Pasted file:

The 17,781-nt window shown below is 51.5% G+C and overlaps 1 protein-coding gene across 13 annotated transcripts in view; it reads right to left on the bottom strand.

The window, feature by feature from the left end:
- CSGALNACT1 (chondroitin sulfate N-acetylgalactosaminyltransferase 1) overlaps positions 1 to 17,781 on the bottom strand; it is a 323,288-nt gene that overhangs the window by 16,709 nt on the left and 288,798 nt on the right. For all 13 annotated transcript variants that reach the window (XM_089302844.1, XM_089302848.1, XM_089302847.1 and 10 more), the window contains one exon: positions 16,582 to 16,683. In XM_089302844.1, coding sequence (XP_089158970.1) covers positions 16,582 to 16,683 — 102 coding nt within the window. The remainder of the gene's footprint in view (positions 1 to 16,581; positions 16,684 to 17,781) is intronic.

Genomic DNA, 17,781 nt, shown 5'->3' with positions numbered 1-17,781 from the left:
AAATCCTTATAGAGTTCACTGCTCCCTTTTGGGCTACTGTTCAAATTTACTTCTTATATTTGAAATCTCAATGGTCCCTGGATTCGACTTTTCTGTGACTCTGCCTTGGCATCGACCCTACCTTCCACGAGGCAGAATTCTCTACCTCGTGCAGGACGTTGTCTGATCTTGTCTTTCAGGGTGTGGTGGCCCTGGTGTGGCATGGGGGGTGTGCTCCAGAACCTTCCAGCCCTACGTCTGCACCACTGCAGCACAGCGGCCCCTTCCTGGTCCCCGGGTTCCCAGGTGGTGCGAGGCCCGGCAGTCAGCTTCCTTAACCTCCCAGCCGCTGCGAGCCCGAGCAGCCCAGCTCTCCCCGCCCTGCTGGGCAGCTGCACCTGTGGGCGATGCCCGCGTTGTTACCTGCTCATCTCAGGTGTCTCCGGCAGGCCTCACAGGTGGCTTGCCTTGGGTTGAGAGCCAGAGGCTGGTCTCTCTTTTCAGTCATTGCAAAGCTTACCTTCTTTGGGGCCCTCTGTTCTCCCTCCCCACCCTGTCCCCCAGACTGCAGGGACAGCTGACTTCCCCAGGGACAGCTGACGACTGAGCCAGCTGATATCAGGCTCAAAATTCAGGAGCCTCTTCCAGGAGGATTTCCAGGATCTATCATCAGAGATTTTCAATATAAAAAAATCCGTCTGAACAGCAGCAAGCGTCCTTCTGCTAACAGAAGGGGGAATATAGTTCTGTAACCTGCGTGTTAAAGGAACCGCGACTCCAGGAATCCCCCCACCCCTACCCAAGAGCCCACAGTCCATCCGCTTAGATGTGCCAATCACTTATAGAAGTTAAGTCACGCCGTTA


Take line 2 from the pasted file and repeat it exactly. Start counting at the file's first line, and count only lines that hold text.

The window, feature by feature from the left end: